Structure and electrochemical performance of carbide-derived carbon nanopowders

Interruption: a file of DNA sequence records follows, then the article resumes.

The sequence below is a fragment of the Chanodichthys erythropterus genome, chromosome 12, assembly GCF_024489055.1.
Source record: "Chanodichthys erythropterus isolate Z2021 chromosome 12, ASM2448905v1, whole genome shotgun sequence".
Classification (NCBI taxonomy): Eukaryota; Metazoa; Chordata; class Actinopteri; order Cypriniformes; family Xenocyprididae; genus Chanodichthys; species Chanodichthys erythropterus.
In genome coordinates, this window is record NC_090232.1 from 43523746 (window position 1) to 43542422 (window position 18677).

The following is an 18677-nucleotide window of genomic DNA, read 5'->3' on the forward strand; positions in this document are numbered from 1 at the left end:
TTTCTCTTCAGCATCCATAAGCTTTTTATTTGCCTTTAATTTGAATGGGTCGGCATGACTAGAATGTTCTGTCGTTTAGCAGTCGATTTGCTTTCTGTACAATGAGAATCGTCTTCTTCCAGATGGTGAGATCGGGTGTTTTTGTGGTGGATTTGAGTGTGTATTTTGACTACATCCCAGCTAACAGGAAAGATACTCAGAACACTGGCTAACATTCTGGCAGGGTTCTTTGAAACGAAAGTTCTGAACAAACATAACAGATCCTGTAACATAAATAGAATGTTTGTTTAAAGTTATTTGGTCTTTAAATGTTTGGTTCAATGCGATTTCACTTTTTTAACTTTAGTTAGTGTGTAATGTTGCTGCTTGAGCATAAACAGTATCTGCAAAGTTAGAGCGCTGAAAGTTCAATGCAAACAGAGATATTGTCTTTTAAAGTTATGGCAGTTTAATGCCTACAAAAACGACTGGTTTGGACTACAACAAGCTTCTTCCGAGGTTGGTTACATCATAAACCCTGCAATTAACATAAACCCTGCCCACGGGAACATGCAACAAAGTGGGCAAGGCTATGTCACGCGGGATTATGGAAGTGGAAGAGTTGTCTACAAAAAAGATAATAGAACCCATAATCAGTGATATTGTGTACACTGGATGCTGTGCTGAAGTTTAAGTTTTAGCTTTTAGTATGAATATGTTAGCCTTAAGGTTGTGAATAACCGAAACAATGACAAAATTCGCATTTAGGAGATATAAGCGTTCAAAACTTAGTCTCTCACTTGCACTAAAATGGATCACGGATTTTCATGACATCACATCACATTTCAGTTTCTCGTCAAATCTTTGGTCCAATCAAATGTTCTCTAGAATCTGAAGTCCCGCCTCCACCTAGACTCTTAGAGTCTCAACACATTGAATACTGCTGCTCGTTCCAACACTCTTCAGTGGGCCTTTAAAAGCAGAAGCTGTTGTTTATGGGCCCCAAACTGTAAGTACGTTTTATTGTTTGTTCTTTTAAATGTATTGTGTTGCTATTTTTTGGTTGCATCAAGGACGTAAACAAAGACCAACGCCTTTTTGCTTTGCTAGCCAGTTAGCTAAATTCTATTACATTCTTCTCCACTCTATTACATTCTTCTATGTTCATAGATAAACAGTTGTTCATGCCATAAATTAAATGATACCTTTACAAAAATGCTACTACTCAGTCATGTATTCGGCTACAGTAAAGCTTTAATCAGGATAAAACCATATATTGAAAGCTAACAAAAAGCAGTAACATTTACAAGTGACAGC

Microporous carbon materials are widely used in gas storage, sorbents, supercapacitor electrodes, water desalination, and catalyst supports. While these microporous carbons usually have a particle size in the 1-100 μm range, here the synthesis of porous carbide-derived carbon (CDC) with particle diameters around 30 nm by extraction of titanium from nanometer-sized titanium carbide (TiC) powder at temperatures of 200 °C and above is reported. Nanometer-sized CDCs prepared at 200-400 °C show a disordered structure and the presence of CN sp1 bonds. Above 400 °C, the CN bond disappears with the structure transition to disordered carbon similar to that observed after synthesis from carbide micropowders. Compared to CDCs produced from micrometer-sized TiC, nano-CDC has a broader pore size distribution due to interparticle porosity and a large contribution from the surface layers. The material shows excellent electrochemical performance due to its easily accessible pores and a large specific surface area.